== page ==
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Burundi Sentences Nonviolent Activist to Five Years in Prison

The Human Rights Foundation condemns sentencing nonviolent activist to five years in prison

NEW YORK (August 24, 2018) — The Human Rights Foundation (HRF) condemns a Burundian court decision that sentenced human rights advocate Nestor Nibitanga to five years in prison for allegedly “undermining state security.” Nibitanga worked for the Burundian Association for the Protection of Human Rights and Detainees (APRODH), a persecuted human rights group founded by Pierre Claver Mbonimpa, a well-known advocate who spoke at the Oslo Freedom Forum in 2010. APRODH and other civil society groups in Burundi have faced persecution, violence, and harassment since 2015; the organization’s license was suspended by the government in 2016, making it impossible for Nibitanga, Mbonimpa, and their colleagues to continue their work legally. HRF calls on Burundi to reverse its abusive policies toward human rights groups and release all political prisoners, in compliance with international human rights law.

“Nibitanga’s job was simply to report on human rights abuses. For that, he’s been harassed, arbitrarily deprived of liberty, and sentenced to spend the next five years in Burundi’s notoriously inhumane prison system,” said Celine Assaf Boustani, international legal associate at HRF. “Groups such as the U.N.’s Commission of Inquiry on Burundi rely on local, independent organizations like APRODH for on-the-ground information on rights abuses. Now, the dictatorship is targeting Nibitanga and others like him in order to eliminate any evidence exposing how violent and abusive the regime is to its own people.”

The regime’s crackdown began in 2015, when President Pierre Nkurunziza announced his intent to run for a third term in office, a move that was widely criticized for contravening the constitution’s two-term limit. In response to criticism and protest, Nkurunziza revoked the licenses of many civil society groups and launched a campaign against protesters, civil society leaders, journalists, and critics that left 1,200 dead, between 400 to 900 forcibly disappeared, and 10,000 arbitrarily detained, according to the International Federation of Human Rights. The regime’s actions have been so violent and cruel that they could qualify as crimes against humanity, according to the U.N. Commission of Inquiry on Burundi’s 2017 report. Three years later, Nkurunziza’s repression and power consolidation continues; in May 2018, Burundi held a rigged vote to pass a constitutional amendment that would allow Nkurunziza to remain in office until 2034.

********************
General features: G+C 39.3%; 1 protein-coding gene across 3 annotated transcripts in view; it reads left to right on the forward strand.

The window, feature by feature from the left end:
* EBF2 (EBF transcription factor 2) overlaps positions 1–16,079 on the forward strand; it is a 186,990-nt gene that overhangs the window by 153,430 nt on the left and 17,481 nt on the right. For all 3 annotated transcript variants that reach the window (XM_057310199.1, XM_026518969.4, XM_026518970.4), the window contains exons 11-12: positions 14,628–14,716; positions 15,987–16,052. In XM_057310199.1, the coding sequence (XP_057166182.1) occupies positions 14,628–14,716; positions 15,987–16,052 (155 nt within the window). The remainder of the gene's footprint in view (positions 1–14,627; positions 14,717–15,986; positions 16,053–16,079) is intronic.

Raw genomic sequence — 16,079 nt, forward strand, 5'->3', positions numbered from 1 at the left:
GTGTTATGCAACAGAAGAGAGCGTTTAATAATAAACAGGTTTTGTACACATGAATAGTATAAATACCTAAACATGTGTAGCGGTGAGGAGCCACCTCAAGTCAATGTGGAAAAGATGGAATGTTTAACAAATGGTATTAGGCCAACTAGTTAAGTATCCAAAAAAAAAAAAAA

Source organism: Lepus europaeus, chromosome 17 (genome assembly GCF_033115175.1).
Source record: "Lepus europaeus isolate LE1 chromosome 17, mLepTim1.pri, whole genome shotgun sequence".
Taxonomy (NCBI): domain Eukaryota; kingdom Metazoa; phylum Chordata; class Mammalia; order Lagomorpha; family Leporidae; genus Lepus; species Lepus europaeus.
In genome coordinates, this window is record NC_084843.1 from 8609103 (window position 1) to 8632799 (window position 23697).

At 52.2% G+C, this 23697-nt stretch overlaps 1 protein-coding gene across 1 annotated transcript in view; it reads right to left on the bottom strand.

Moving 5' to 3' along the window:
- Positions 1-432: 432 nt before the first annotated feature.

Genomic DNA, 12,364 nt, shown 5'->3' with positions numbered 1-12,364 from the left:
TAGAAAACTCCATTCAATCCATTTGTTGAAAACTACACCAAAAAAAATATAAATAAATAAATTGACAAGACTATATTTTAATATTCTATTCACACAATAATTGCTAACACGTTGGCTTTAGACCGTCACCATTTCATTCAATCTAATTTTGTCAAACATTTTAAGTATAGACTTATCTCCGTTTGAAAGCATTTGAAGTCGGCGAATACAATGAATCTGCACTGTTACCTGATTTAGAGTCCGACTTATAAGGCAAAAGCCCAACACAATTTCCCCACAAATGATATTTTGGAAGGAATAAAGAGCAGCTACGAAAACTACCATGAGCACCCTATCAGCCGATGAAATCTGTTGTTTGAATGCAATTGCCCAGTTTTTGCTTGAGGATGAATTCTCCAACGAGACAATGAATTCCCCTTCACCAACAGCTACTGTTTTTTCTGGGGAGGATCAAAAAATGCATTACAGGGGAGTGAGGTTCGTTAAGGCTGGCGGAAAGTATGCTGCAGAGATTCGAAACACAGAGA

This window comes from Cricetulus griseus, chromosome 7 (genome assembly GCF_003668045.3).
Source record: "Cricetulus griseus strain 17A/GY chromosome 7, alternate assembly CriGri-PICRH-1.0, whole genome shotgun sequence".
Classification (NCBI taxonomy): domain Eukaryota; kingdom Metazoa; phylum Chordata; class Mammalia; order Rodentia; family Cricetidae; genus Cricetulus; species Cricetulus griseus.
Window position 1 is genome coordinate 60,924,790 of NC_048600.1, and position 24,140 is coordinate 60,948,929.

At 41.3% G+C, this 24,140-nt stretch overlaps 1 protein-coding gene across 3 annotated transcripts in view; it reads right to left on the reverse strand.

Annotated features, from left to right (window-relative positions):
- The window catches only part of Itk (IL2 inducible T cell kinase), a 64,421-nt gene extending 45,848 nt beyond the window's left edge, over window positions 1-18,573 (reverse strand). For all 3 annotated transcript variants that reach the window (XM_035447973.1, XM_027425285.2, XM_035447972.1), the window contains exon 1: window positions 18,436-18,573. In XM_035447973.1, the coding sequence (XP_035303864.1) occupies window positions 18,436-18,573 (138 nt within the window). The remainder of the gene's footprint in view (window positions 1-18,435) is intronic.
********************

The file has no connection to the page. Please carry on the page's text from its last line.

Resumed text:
Nestor Nibitanga was first arrested on November 21, 2017, after authorities investigated his home and found human rights reports that they claimed “threatened state security.” He was held incommunicado and without charge at the National Intelligence Service headquarters until December 4, when he was transferred and finally allowed contact with his family and a lawyer. He was found guilty of “undermining state security” and sentenced by the court of Mukuza in Bujumbura on August 13.

For more information on the persecution of APRODH — a prime example of Nkurunziza regime’s contempt for human rights — watch Pierre Claver Mbonimpa’s Oslo Freedom Forum talk here. Mbonimpa was arrested, jailed, and tortured for his activism. He survived an assassination attempt in August 2015, but lost his son and son-in-law that same year; both were found dead shortly after being arrested during pro-democracy protests.

The Human Rights Foundation (HRF) is a nonpartisan nonprofit organization that promotes and protects human rights globally, with a focus on closed societies.

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